In electricity-starved Iraq, just about everyone knows his amperes from his watts, and juggling electrical appliances to run them off a generator is by now second-nature.
Power cuts and shortages have gone on for so long that most Iraqis turned to generators to make up for the lack of national grid electricity.
“In Iraq, there isn’t a single home without a generator… from the most simple abode to the most remote tent,” says Abu Karar al-Quraishi, who sells small generators in central Baghdad.
“And in villages, generators are often as important as food” because they run water pumps needed for agriculture.
But the personal generator business is not what it used to be, and while the government trumpets rising power supplies, most people still require plenty of supplementary electricity.
As time has gone on, many city dwellers have switched to private generator operators who, for a fee, will provide power to a single building, or an entire street, when the national grid is down.
“From 2006 to 2010, I used to sell 100 to 150 generators a day,” says Quraishi. “Since 2011, sales have dropped and I only sell 10 to 15 a week.”
“People prefer buying power from private generator operators because they do not need to buy fuel, change the oil, or otherwise maintain their own generators. It’s easier to let generator operators handle the problems.”
Selling electricity can be good business.
Abud Sajad, a generator operator near Aqba bin Nafia Square in central Baghdad, operates two 500 Kilovolt (Kv) generators from a shack, and guarantees up to 18 hours of electricity a day to his 150 neighbourhood customers.
“It is a hard job,” says the 37-year-old, who previously worked as a car painter and taxi driver.
“You must be on hand day and night to keep an eye on the cables and make sure the generator does not overheat.
“And if the generator shuts down for half an hour you can be sure the customers will be all over you complaining.”
Three amps and TV is on
During the hot summer, prices are fixed by the government which, in exchange, subsidises the fuel needed to run the generators.
In the winter, generator operators pay market rates for fuel, but consumption typically drops as temperatures cool off and Iraqis have less use for their air conditioners.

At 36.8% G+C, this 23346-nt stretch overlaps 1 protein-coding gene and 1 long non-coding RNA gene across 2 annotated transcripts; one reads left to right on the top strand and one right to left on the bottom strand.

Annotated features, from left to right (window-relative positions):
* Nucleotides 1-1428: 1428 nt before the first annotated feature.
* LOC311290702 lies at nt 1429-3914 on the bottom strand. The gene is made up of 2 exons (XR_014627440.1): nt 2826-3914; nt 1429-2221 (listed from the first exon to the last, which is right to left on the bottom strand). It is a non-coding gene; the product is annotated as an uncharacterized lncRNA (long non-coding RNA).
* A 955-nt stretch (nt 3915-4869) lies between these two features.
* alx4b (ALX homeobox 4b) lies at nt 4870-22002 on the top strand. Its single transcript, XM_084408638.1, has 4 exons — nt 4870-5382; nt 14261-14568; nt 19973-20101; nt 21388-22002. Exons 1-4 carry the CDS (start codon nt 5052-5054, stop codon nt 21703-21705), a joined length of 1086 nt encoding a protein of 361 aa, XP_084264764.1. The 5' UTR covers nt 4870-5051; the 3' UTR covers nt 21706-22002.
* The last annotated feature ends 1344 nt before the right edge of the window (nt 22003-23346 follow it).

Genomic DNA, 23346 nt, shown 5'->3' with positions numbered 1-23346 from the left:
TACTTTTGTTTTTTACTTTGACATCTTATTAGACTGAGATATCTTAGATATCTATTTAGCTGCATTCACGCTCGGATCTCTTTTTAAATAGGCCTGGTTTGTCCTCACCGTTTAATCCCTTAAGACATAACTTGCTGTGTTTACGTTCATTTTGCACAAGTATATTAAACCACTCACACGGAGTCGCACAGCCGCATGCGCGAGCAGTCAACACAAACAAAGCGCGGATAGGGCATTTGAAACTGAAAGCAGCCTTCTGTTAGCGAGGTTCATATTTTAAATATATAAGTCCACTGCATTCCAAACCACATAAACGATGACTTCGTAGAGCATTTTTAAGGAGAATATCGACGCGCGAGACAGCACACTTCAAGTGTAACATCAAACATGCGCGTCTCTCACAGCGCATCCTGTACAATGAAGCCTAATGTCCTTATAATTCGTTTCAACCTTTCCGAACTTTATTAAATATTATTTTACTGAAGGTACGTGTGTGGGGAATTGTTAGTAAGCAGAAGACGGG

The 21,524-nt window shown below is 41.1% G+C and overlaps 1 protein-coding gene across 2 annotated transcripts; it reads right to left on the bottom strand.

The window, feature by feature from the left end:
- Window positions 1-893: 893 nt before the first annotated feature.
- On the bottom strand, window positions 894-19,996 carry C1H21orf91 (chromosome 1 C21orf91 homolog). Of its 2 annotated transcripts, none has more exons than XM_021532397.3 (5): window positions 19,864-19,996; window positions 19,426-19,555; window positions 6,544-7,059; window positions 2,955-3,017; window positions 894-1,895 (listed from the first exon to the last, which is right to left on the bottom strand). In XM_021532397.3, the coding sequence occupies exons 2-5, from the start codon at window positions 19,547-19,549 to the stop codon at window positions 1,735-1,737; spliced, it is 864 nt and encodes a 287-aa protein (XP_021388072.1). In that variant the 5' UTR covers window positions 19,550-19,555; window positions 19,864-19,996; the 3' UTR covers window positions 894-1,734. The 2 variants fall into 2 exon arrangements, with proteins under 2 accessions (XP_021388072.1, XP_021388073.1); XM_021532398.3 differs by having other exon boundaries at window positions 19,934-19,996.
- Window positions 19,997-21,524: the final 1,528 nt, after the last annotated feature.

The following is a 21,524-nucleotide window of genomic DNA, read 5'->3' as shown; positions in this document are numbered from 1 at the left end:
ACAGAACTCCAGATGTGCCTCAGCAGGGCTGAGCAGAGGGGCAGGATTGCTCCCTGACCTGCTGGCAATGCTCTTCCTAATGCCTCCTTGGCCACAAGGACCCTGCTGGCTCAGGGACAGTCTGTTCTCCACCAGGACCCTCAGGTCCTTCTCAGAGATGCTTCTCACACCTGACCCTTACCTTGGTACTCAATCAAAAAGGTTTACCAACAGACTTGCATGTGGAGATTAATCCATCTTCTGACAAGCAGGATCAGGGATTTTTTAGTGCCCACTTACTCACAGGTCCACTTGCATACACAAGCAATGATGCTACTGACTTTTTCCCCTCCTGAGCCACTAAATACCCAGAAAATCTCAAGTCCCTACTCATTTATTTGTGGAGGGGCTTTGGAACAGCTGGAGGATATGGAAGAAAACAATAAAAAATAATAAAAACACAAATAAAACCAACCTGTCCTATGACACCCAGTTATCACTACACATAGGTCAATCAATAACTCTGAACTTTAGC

But even though the government sets prices during the summer, charges vary on the ground.
Sajad charges 12,000 Iraqi dinars ($10) per ampere per month, with a minimum three-ampere contract. Operators in other neighbourhoods, however, charge as little as 7,000 dinars per amp per month.
Three amps, a measure of current, will be enough for a small fridge, a television, a fan and some lights. Ten amps will allow for an air conditioner, and more lights.
When customers exceed their allotment, power automatically shuts off.
That means they must learn to juggle appliances — turning off the television to use a microwave, or shutting everything down to ensure there is enough power to run a small air-conditioner in the summer heat.
From inside his shack where a generator thunders away, Sajad keeps a close eye on the meters.
A maze of cables, which could easily prove a fire hazard, sprouts from the shack into a spidery web which runs off to nearby houses.
Sometimes the jumble of cables outside allows a thief to “hook on” undetected to a wire to steal a few amps here and there. Others just steal the wires themselves.
‘I couldn’t live without my generator’
Officials have poured in billions of dollars since the 2003 US-led invasion to solve the power problem, caused by decades of war and sanctions which led to a reliance on obsolete technology.
And while things are slowly getting better, few actually believe government promises that Iraq will produce more electricity than it consumes by year-end.
Such a date is “unrealistic” according to Suzan al-Saad, a member of Iraq’s parliamentary oil and energy committee.
“There are still many technical obstacles to overcome.”
Saad pointed in particular to a decision to build gas-powered power plants, despite the lack of domestically-extracted gas.
While Iraq sits on a sea of oil, it produces hardly any gas and the little that is extracted, as a byproduct of crude, is “flared off” rather than captured.
The widespread corruption plaguing Iraq is also said to have hampered electricity provision.
According to electricity ministry spokesman Musab al-Mudaris, the national grid now provides 14 hours of electricity per day in Baghdad, and up to 20 hours per day elsewhere in the country.
Many Iraqis would dispute those figures.
Production currently stands at 11,000 megawatts (MW), and is estimated to increase to 13,000 MW by year-end and 20,000 MW by late next year, says Mudaris.
Peak summer demand is pegged at 16,000 MW, and Mudaris says the ministry hopes to meet that demand next year.
But Iraqis aren’t letting go of their generators just yet.
“I couldn’t live without my generator,” said Maria Hawil, a 58-year-old Baghdad housewife who has been using the same one for six years.
“It goes wherever I go.”